Alexander jus had his Heart Cath done on March 4/2011. Dr. K is a little concerned as his chest/lung pressure was 19 and the cut off they like to have it at is 18. Also his sugars were low at 2.5. Dr. K was amazing as usual and put some dye into Alexander's kidneys as he has always had high blood pressure and no one knows why. It has nothing to do with his heart. So Dr. K gave the results to a new Dr., Dr. Robinson, and he came to talk to us shortly after. It looks like Alexander is missing a big artery that is supposed to go to the kidney and has a few amsll ones instead. The kidney is getting enough blood, but it doesn't think it is. Therefore it is causing the high blood pressure. Right now Aelxander is on medication to treat the high blood pressure but Dr. Robinson wants to put him on meds to treat the kidney. Go to the source of the problem instead of the side effect.

Right now we are waiting to here from both Dr.s as Dr. K has conference with Edmonton about the cath results, and Dr. Robinson is waiting for results from boold work and a urine sample. I will let you know more when we find out. You can also check out his page at http://www.carepages.com/carepages/ourbabyboysheart.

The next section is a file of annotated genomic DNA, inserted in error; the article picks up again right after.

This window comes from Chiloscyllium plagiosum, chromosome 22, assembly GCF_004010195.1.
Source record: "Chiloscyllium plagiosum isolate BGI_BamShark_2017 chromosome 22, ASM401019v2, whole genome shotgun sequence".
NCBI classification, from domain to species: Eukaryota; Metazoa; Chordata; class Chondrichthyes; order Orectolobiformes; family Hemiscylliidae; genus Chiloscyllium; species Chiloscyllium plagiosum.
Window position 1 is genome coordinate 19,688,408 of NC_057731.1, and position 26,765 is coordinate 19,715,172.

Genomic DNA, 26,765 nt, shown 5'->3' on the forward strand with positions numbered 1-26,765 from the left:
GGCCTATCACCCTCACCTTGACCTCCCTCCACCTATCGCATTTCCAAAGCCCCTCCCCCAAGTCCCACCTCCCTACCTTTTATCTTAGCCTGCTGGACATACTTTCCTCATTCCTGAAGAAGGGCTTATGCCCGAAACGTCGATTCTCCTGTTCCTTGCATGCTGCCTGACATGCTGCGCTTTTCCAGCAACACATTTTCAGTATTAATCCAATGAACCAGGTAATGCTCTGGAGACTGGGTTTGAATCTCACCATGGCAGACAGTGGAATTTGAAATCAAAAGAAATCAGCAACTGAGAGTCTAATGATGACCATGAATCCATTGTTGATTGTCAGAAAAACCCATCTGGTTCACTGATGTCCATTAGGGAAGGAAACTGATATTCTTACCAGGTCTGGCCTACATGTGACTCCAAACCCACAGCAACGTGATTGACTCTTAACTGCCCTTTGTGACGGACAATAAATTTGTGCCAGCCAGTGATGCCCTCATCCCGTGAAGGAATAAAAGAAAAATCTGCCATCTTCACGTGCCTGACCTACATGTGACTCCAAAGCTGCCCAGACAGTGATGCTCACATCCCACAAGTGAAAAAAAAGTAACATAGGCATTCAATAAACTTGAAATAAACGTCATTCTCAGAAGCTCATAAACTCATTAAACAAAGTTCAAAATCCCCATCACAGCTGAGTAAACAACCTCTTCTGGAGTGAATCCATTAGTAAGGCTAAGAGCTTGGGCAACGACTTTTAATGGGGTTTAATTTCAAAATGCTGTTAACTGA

Tuesday, March 8, 2011

Wyatt James- HLHS Warrior

On March 1,2010 Jillian and Lucas learned that their baby boy had a severe heart defect, Hypoplastic Left Heart Syndrome.Out of many different congenital heart defects, HLHS is the most severe. They were given the options of termination, compassion care, heart transplant, and a series of 3 surgeries to rewire his heart. Jillian and Lucas chose the surgeries.

Wyatt James Greeno was born July 13, 2010 via csection. He had his first surgery, the hybrid-norwood on July 16th. On July 23 the surgeons had to go back in to tighten his PA bands. After his surgery they discovered he had a large clot and was tested for clotting disorders. They found out Wyatt had the MTHFR gene. Because of his clotting it made his heart situation more complicated. Wyatt finally got to go home with his mommy and daddy on Aug.6th.